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LEGAL PROFESSION

Employment rate for new law school graduates rises slightly

The National Association for Law Placement (NALP) has released its Employment for the Class of 2016—Selected Findings, a summary of key findings from the upcoming annual Jobs & JDs: Employment and Salaries of New Law School Graduates—Class of 2016 report, coming out in October 2017. Despite a drop in the number of jobs and the graduating class size, this year’s Selected Findings show a slightly improved employment rate of 87.5% for the Class of 2016 compared to 86.7% measured for the Class of 2015.

“For the third year in a row the employment rate is shaped by a smaller number of jobs and a smaller graduating class size, with graduates benefitting from slightly less competition for the jobs that exist. The employment rate has risen because the falloff in the size of the graduating class has been larger than the falloff in the number of jobs secured,” noted James G. Leipold, NALP’s executive director. “While the percentage of law school graduates who are unemployed and still seeking work ten months after graduation has come down by two and a half percentage points to 8.7% over the last three years, it continues to be more than twice as high as the unemployment rate measured nine months after graduation in the period prior to the recession, and this, more than anything, remains an important marker of the current job market for new law school graduates.”

Other highlights:

  • For the second year in a row the actual number of jobs obtained went down in every sector except the largest law firms of more than 500 lawyers. While the largest law firms of more than 500 lawyers hired more law school graduates than at any time since the recession, the number of entry-level jobs at those firms is still off by nearly 1,000 positions compared with the peak hiring measured with the Class of 2008.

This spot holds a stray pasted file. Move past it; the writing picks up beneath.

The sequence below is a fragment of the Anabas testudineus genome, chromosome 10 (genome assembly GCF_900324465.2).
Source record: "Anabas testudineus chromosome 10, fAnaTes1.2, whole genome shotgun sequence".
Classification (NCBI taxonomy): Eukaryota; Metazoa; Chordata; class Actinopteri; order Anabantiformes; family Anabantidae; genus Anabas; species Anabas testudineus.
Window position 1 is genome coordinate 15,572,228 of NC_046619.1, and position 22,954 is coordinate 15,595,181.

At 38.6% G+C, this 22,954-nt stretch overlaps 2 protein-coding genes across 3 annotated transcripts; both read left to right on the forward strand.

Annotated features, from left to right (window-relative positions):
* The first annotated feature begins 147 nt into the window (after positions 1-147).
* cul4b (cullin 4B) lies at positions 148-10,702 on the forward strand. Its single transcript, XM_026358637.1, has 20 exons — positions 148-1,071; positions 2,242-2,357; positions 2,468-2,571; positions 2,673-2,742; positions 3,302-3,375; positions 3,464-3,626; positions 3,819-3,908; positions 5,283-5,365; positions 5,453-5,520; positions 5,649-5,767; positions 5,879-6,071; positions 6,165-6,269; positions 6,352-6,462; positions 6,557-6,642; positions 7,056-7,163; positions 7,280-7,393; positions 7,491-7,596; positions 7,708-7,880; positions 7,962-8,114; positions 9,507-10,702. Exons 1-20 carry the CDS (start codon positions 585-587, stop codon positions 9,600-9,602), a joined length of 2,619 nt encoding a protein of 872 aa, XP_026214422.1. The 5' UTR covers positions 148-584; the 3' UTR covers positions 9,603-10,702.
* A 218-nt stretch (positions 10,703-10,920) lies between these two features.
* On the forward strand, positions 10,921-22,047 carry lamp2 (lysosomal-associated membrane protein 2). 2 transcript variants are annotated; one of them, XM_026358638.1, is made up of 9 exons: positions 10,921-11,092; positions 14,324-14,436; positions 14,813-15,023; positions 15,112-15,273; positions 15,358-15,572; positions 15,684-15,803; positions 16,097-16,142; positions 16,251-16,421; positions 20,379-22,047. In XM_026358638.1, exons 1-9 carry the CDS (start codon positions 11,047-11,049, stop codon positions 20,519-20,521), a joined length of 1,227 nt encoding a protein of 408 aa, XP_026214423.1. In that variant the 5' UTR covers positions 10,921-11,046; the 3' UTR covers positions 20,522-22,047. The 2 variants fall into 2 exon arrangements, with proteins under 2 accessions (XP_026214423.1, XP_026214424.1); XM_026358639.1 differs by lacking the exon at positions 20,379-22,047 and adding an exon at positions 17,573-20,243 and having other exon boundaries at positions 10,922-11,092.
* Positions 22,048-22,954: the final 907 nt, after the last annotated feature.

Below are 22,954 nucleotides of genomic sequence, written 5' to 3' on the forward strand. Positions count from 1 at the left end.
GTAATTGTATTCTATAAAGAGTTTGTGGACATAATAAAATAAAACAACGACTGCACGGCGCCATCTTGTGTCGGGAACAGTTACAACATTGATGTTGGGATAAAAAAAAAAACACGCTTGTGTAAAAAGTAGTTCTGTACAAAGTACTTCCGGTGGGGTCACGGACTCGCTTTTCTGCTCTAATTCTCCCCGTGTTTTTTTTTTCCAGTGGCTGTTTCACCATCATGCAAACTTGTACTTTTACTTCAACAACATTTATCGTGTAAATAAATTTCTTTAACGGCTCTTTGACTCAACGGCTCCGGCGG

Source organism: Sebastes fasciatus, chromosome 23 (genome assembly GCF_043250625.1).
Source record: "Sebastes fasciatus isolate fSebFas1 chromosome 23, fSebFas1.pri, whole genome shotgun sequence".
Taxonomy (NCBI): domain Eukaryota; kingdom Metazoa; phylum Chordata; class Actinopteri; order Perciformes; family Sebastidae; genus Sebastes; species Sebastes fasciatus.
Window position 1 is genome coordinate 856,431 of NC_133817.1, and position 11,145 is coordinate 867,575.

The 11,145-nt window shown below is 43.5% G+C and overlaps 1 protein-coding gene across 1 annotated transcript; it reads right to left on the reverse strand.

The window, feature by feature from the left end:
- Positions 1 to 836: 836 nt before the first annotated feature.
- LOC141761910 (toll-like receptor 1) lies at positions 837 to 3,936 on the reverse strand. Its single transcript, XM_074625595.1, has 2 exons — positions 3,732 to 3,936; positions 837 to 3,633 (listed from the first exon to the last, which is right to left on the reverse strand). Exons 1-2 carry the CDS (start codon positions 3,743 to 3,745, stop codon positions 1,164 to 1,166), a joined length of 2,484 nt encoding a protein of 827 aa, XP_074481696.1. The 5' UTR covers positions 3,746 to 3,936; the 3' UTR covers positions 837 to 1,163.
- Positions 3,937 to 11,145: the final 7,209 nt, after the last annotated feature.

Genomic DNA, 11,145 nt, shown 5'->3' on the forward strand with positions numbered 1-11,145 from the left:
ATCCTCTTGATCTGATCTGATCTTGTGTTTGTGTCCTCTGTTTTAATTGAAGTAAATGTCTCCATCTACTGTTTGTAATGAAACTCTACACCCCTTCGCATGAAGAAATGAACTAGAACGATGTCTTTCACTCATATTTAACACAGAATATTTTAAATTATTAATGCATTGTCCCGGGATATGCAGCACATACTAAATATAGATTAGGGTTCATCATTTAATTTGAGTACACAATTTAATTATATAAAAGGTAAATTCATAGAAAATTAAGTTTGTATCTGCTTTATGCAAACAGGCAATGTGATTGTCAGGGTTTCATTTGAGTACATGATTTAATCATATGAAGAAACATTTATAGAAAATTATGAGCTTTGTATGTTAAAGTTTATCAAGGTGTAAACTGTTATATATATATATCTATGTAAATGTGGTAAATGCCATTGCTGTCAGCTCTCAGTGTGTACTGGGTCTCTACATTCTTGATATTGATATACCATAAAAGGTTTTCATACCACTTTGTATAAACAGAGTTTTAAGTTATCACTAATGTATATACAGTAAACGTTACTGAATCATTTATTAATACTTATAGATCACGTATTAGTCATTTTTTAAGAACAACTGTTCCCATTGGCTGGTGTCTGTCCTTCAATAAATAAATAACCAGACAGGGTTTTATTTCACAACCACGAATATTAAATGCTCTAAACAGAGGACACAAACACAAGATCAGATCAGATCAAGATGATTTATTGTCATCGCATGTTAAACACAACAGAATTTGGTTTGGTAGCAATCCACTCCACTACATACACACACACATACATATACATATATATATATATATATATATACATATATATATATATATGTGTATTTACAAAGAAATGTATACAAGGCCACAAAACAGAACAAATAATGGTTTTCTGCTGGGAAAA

• The national median salary for the Class of 2016 was $65,000, essentially unchanged from the $64,800 for the Class of 2015. The national mean for the Class of 2016 was $90,305, compared with $83,797 for the Class of 2015. The effect of the starting salary increase to $180,000 was to just shift the distribution of salaries in the upper half of the salary range, with little effect on where the middle falls—therefore, the median starting salary changed little.
  • The mean law firm salary, however, approached the high-water mean measured before the recession. At $113,571, the mean law firm salary for the Class of 2016 was only about $1,500 less than the mean of just over $115,000 measured for the Class of 2009—a result of the fact that there are fewer of the highest paying law firm jobs than there were before the recession but many of those jobs now carry a higher starting salary.
  • New law school graduates from the Class of 2015 secured fewer private practice jobs than any class since 1996. Nevertheless, the percentage of graduates who found jobs in private practice increased slightly from the previous year, and private practice remains the single largest source of jobs for new law school graduates. Over half (52.9%) of employed graduates obtained a job in private practice.
  • Full-time, long-term bar passage required positions continue to rise from a post-recessionary low with the Class of 2011, but has not reached the 68% measured with the Class of 2008. JD Advantage jobs, at 14.8% of graduates, matched its 2014 figure, the highest since NALP began tracking these kinds of jobs.
  • Government continues to be a remarkably steady source of jobs for law school graduates before, during, and after the recession. Law school funded jobs continue to drop dramatically (down 56% from its peak in 2011). The public interest sector is likely to continue being affected by the decline of law school funded positions. Jobs in education, or as a solo practitioner (after doubling post-recession), are both back down to the much lower levels routinely measured pre-recession.

“All of this suggests a continued tight job market for law school graduates at the ten-month mark, or at least tighter than the pre-recession market,” said Leipold. “There is some hope that we might be approaching homeostasis with supply and demand, that is, with law school enrollment “right-sizing” itself we might be entering a period of time when the number of law school graduates more closely matches the number of jobs available. But, we also know that most jobs are not in fact earmarked for new law school graduates, and in many instances other than certain clerkship opportunities and many large law firm opportunities, graduates will continue to compete with other junior lawyers for most jobs, and it is still a scrappy and entrepreneurial job market where graduates often create their own job opportunities rather than being hired for a position that is vacant.”


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